In this post we argue that as a matter of domestic constitutional law, the Prime Minister is unable to issue a declaration under Article 50 of the Lisbon Treaty – triggering our withdrawal from the European Union – without having been first authorised to do so by an Act of the United Kingdom Parliament. Were he to attempt to do so before such a statute was passed, the declaration would be legally ineffective as a matter of domestic law and it would also fail to comply with the requirements of Article 50 itself.
There are a number of overlapping reasons for this. They range from the general to the specific. At the most general, our democracy is a parliamentary democracy, and it is Parliament, not the Government, that has the final say about the implications of the referendum, the timing of an Article 50 our membership of the Union, and the rights of British citizens that flow from that membership. More specifically, the terms and the object and purpose of the European Communities Act 1972 also support the correctness of the legal position set out above.
The reason why this is so important is not only because Article 50, once triggered, will inevitably fundamentally change our constitutional arrangements, but also because the timing of the issue of any Article 50 declaration has major implications for our bargaining position with other European States, as we will explain.
(i) Article 50
The relevant provisions of Article 50 read as follows:
- Any Member State may decide to withdraw from the Union in accordance with its own constitutional requirements.
- A Member State which decides to withdraw shall notify the European Council of its intention. In the light of the guidelines provided by the European Council, the Union shall negotiate and conclude an agreement with that State, setting out the arrangements for its withdrawal, taking account of the framework for its future relationship with the Union. That agreement shall be negotiated in accordance with Article 218(3) of the Treaty on the Functioning of the European Union. It shall be concluded on behalf of the Union by the Council, acting by a qualified majority, after obtaining the consent of the European Parliament.
- The Treaties shall cease to apply to the State in question from the date of entry into force of the withdrawal agreement or, failing that, two years after the notification referred to in paragraph 2, unless the European Council, in agreement with the Member State concerned, unanimously decides to extend this period.
The first point to note about Article 50 is that it is a once-and-for-all decision; there is no turning back once Article 50 has been invoked. If no acceptable withdrawal agreement has been reached after two years, the exiting Member State is left without any deal with the EU. It is of course possible to extend the time period. But this is in the gift of the EU Council and requires its unanimous agreement.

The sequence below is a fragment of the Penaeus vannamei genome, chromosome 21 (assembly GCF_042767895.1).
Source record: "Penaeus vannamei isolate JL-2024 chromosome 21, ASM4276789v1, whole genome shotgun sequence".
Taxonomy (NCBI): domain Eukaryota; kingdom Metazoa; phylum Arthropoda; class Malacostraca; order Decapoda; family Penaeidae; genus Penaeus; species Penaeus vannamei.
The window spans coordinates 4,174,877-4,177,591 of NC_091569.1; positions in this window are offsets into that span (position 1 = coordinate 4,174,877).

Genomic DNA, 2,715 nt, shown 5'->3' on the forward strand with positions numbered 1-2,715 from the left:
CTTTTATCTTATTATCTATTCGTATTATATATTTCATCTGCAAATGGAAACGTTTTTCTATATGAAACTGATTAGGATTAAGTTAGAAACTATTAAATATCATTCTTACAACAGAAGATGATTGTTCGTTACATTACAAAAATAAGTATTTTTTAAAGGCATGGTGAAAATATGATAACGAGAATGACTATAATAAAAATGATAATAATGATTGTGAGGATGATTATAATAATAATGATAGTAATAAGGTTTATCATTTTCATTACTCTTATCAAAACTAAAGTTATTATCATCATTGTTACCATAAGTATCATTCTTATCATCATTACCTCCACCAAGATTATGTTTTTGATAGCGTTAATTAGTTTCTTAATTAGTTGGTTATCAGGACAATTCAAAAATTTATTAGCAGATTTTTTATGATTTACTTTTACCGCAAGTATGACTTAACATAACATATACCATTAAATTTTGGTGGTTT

It may be argued that implicit within paragraphs 2 and 3 is a right for the member state to revoke the notice to withdraw. Yet this argument depends on reading such a right into a text from which it is conspicuously absent. That text clearly provides that only the terms of withdrawal itself are negotiable and states that if agreement is not reached then the Treaties cease to apply to the State concerned. The point is however probably moot since the UK must trigger Article 50 expecting and intending to exit the EU. And it could not safely assume that it is able to withdraw notification on the basis of the terms of Article 50.
Article 50 therefore tips the balance of negotiating power massively in favour of the remaining EU States. The UK has far more to lose from withdrawing from the EU with no deal in place than has the EU. Whilst the EU does want access to the UK market, it knows that the UK will be in a very weak bargaining position during withdrawal negotiations, with extremely dire consequences for the UK economy if it were to leave without any deal. This is likely to limit the UK’s negotiating position in relation to key aspects of the exit deal.
The question of how an Article 50 notification can be given is consequently of paramount importance. Unfortunately, this is less clear than it might first appear. The first paragraph of Article 50 specifies that the decision to leave the Union, which must be made before the Article 50 declaration, must be made in ‘accordance with its own constitutional requirements’ – but what are these requirements in the British system?
(ii) The Domestic Constitutional Requirements For an Article 50 Declaration
In his resignation speech, David Cameron said:
“A negotiation with the European Union will need to begin under a new Prime Minister, and I think it is right that this new Prime Minister takes the decision about when to trigger Article 50 and start the formal and legal process of leaving the EU.”
The Prime Minster did not specify the legal authority under which he believed he or his successors might invoke Article 50, but the typical answer will be obvious to constitutional lawyers: it is the royal prerogative, a collection of executive powers held by the Crown since medieval times, that exist unsupported by statute. The Prerogative is widely used in foreign affairs, which Parliament has largely left in the hands of the Government. The treaty-making prerogative of the Crown is one such area.
If the Prime Minister is correct, and the Prerogative is the basis for the declaration, he enjoys complete discretion about when to issue the declaration: the trigger could be pulled in October, next year, or in ten years’ time.
The relationship between statute and the prerogative has long been contentious, and up until quite recently – the 1980s – it was arguable that the exercise of prerogative powers (though not their existence) was beyond the capacity of the court to review; the King could do no wrong. Whilst the courts might not have been able to review its exercise, they certainly could and did rule on whether the prerogative contended for by the Crown existed in the first place. One of the earliest limits on the prerogative was that it could not be used to undermine statutes; where the two are in tension, statute beats prerogative. In one of the seminal cases of the common law, The Case of Proclamations, (1610) 12 Co. Rep. 74 Sir Edward Coke declared: